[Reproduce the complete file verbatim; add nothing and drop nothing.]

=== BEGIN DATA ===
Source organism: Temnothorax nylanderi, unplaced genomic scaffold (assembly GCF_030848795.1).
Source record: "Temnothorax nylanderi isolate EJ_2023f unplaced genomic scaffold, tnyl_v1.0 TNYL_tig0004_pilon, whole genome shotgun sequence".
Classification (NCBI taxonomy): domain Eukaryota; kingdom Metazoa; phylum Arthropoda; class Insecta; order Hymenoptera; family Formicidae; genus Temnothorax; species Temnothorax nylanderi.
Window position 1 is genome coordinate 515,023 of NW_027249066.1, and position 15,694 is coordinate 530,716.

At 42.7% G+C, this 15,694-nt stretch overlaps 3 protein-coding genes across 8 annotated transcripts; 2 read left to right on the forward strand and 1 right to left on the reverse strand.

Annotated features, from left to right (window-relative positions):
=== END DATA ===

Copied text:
Source organism: Temnothorax nylanderi, unplaced genomic scaffold (assembly GCF_030848795.1).
Source record: "Temnothorax nylanderi isolate EJ_2023f unplaced genomic scaffold, tnyl_v1.0 TNYL_tig0004_pilon, whole genome shotgun sequence".
Classification (NCBI taxonomy): domain Eukaryota; kingdom Metazoa; phylum Arthropoda; class Insecta; order Hymenoptera; family Formicidae; genus Temnothorax; species Temnothorax nylanderi.
Window position 1 is genome coordinate 515,023 of NW_027249066.1, and position 15,694 is coordinate 530,716.

At 42.7% G+C, this 15,694-nt stretch overlaps 3 protein-coding genes across 8 annotated transcripts; 2 read left to right on the forward strand and 1 right to left on the reverse strand.

Annotated features, from left to right (window-relative positions):